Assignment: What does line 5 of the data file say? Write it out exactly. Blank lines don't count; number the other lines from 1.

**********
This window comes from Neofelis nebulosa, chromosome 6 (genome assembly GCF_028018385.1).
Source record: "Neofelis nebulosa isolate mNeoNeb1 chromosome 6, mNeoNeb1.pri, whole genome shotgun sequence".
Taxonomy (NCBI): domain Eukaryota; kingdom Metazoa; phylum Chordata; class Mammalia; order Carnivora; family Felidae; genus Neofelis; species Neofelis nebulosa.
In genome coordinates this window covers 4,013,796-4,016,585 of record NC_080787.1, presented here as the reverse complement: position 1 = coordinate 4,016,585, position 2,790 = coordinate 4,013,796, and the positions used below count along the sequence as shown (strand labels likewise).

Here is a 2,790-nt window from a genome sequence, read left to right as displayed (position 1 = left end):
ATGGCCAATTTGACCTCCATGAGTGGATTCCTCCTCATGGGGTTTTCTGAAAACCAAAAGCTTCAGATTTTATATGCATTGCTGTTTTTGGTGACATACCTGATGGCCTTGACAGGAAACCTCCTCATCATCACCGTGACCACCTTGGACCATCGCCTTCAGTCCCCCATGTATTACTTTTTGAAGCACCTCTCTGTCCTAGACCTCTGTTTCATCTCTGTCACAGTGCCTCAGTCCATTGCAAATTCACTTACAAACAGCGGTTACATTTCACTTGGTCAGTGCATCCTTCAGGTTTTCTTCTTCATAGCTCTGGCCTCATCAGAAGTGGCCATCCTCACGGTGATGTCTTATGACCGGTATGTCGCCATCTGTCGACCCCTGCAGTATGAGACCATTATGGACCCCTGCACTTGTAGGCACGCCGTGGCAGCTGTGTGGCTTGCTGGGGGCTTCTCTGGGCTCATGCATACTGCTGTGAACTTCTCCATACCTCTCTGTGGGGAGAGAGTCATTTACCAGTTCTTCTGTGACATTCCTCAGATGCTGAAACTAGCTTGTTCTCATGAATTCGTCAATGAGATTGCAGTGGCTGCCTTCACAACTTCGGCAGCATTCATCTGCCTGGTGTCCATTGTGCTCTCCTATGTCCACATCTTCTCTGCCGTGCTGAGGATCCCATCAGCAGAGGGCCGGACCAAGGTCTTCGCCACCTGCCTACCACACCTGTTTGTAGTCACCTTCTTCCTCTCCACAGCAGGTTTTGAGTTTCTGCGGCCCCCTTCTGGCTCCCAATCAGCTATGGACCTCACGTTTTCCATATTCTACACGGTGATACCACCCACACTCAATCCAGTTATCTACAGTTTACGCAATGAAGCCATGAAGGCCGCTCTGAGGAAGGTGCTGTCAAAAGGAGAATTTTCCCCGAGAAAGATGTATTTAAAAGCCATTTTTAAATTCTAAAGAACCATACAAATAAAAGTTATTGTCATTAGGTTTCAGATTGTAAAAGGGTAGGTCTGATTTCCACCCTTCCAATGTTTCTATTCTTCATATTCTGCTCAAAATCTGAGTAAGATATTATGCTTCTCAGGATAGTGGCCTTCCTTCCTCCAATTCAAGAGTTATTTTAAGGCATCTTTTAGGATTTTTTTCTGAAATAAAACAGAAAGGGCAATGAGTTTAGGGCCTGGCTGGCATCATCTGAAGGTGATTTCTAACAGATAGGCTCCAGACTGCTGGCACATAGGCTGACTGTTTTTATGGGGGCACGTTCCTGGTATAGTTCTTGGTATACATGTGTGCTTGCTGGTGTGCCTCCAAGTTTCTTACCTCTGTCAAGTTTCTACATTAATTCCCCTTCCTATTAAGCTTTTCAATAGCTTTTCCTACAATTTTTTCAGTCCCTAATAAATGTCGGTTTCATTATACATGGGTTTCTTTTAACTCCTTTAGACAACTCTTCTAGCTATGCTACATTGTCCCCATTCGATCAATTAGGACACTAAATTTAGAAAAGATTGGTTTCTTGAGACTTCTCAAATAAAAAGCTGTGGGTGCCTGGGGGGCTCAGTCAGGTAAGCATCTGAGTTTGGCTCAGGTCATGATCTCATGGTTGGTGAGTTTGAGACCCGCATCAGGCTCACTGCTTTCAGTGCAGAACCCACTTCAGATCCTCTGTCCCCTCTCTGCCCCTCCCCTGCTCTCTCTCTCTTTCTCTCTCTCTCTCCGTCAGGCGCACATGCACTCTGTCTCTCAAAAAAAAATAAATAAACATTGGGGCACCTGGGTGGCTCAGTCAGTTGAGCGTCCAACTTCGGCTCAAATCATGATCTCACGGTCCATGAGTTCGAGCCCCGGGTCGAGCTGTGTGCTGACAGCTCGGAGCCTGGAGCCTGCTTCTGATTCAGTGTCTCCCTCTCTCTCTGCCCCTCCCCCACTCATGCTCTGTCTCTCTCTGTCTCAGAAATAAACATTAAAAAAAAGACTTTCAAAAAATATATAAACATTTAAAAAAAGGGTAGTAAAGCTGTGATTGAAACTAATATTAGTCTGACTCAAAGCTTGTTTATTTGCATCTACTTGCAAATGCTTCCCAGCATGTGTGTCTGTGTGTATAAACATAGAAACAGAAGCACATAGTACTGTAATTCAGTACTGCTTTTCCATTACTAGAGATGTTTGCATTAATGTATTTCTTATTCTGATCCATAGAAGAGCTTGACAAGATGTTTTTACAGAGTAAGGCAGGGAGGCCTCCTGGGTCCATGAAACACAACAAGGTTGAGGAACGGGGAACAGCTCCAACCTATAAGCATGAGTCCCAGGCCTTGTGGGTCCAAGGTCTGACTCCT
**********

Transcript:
Here is a 2,790-nt window from a genome sequence, read left to right as displayed (position 1 = left end):